Another crucial step in learning how to smoke a turkey in an electric smoker is preparing the rub. Now, there are two ways you can prepare this. First is the wet rub, where you mix the oil or butter and other seasonings mentioned above to make it into a thick paste.

Apply it outside the bird for a flavorful crispy skin, but don’t forget to gently separate the turkey skin from its flesh and massage the solution in between. 

If you intend to smoke turkey with a dry rub, it has the same solution mix without the liquids, but we recommend applying most of it in the bird’s cavity. 

Step #7: Pick a Wood For the Smoker  

It doesn’t matter if you’re using a top-tier Masterbuilt smoker. You won’t get your desired smoky flavor if you don’t have the right wood chips. While hardwoods are the typical go-to lumber for this type of cooking, you wouldn’t want to smoke turkey with an overpowering flavor. Wood chips with sweet and mild flavors like apple and cherry are great choices to consider.  

Step #8: Smoke the Turkey 

Before smoking a turkey, electric smokers must be preheated at least 350 degrees. Once the smoker reaches that desired temperature and produces more smoke, you can put it in low heat, around 230 degrees. 

After that, place the prepped turkey in the cooking grate and place a meat thermometer at the thickest part of the meat to monitor its internal temperature. If you ask our team, positioning the meat on the middle rack of the smoker is an ideal way to cook a turkey. 

When the smoked turkey in the middle rack reaches the desired internal temperature, pull out the meat from the cooking chamber and let it rest for a minimum of 20 minutes. The cooking time may vary, but the goal is to have the temperature probe reach 165 degrees. 

If you’re smoking a turkey without a thermometer to check the internal temperature, you can base the cooking time as 30 minutes for every one pound of meat. 

Why Cook Turkey with an Electric Smoker? 

Smoking turkey in an electric smoker offers convenience. While our resident cuisine experts have nothing against using the best offset smokers or charcoal smokers, having this type of cooking chamber doesn’t take too much space for a home with limited kitchen space. You also wouldn’t need extra on-hand fuel, as the electricity will serve as the chamber’s power source.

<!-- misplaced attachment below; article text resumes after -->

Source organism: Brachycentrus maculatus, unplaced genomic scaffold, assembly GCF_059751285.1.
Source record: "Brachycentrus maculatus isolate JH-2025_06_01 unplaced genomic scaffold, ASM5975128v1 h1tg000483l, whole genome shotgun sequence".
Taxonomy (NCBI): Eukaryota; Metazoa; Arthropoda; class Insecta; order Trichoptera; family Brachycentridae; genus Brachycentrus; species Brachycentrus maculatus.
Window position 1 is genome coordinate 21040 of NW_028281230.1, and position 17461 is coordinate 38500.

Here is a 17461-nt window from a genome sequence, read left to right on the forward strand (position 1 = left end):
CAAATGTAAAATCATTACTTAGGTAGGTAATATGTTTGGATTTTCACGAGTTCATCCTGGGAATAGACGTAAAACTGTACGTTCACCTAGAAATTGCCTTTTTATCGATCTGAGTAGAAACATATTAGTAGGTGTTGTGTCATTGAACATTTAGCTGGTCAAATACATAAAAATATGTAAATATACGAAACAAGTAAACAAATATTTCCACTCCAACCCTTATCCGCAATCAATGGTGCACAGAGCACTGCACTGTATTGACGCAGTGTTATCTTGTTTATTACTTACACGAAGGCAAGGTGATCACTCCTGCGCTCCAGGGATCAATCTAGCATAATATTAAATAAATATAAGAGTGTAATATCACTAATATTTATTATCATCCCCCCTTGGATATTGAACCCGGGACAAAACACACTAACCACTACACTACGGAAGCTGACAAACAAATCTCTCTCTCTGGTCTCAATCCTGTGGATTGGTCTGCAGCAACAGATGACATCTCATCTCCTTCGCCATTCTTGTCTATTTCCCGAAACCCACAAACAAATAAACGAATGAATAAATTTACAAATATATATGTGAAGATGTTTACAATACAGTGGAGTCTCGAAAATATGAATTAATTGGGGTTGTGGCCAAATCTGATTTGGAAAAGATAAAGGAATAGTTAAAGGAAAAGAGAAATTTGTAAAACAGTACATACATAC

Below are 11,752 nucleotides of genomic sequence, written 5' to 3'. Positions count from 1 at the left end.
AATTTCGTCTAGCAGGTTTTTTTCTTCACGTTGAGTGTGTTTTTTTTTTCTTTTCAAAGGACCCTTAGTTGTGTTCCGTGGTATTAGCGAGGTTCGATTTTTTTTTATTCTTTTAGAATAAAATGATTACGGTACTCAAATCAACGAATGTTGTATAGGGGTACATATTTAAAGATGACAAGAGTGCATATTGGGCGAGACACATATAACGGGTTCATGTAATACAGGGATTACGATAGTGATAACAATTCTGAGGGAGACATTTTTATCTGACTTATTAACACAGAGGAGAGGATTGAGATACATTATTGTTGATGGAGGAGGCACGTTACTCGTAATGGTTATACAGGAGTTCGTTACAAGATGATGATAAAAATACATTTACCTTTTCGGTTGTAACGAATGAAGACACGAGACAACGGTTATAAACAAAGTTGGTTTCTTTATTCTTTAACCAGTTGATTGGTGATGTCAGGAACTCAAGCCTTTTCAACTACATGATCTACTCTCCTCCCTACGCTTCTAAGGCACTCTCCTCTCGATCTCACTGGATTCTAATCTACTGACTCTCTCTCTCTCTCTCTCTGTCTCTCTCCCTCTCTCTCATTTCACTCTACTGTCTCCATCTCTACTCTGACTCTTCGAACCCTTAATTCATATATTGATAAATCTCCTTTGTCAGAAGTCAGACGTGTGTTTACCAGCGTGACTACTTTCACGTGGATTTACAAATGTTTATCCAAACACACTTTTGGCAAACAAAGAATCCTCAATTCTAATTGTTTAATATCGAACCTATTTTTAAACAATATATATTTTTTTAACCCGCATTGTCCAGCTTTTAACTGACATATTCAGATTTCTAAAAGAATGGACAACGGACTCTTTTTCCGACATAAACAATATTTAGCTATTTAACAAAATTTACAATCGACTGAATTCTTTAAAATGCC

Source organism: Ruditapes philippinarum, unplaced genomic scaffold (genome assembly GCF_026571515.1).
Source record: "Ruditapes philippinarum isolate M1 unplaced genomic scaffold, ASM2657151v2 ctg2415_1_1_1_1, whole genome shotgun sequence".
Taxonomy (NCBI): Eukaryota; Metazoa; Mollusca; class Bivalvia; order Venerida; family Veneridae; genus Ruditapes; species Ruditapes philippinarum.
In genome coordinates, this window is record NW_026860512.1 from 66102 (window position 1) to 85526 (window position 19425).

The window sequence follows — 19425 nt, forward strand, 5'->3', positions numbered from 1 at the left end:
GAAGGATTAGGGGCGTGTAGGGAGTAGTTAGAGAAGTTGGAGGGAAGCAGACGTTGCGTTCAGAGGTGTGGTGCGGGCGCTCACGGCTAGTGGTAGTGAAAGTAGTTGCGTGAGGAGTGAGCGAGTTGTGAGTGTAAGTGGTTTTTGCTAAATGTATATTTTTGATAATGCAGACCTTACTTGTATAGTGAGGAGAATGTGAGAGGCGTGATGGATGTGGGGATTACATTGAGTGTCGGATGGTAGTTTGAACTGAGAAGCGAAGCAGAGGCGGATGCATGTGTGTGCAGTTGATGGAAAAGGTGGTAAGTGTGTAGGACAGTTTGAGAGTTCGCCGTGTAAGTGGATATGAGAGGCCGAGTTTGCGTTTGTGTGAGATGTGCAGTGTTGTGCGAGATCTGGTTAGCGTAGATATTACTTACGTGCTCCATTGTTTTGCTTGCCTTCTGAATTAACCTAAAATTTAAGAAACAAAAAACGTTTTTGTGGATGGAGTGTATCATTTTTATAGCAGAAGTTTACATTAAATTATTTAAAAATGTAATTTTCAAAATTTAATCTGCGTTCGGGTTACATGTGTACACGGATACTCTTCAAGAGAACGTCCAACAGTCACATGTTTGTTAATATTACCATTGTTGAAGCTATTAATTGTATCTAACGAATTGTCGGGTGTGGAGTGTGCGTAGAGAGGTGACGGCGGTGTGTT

Tips For a Perfectly Smoked Turkey

You may not know it, but did you know that you can use both wet and dry rub when prepping your turkey? All you need to do is rub the wet solution on the skin and apply the dry mix to the meat’s cavity. Through that, you’ll have a flavor-bursting smoked turkey for sure. 

If you have some time to spare, we also recommend making a dipping sauce for this luscious meal. You can make a gravy out of the oil drippings of the turkey and add the remaining ingredients you currently have in the kitchen to enhance its flavor. 

Choosing the Right Wood

There are different kinds of wood chips you can use when smoking turkey, but all of them differ in flavor profiles. If you’re going for a strong smoky taste, our cuisine experts recommend the hickory hardwood. It has a distinct and straightforward flavor suited for that palette. 

On the other hand, apple and cherry wood chips will allow your meat to absorb fruity flavors. Through this, the natural flavor of the bird wouldn’t be overshadowed. 

Setting the Correct Temperature

As you know, turkey isn’t a lump of easy meat to cook. Taking it out too early or late will ruin the taste, and even more when it’s not set with the right temperature. It’s crucial to have tools like a thermometer to check the temperature of the meat from time to time.

Spatchcocking the Turkey 

A perfectly smoked turkey is one that’s cooked evenly. To do this, our team suggests the spatchcocking method. This process includes removing the bird’s spine, allowing the turkey to lay flat. Doing this is beneficial for people with small cooking and fridge space. 

FAQ 

How long do you smoke a turkey in an electric smoker?

You should smoke turkey meat in an electric smoker for at least eight to ten hours. According to the rule of thumb, it’ll take 30 to 40 minutes for one pound of turkey to be cooked. However, it depends on the heat temperature as well. Once its surface reaches the temperature of 165 degrees, then it’s ready to be served. 

Conclusion 

Learning how to smoke a turkey in an electric smoker is easier when you adhere to the instructions written in this detailed step-by-step guide. However, our resident chefs would like to note that all the procedure you need to do heavily depends on your kitchen’s available tools and ingredients. 

Outdoor Cooking Pros
Outdoor Cooking Pros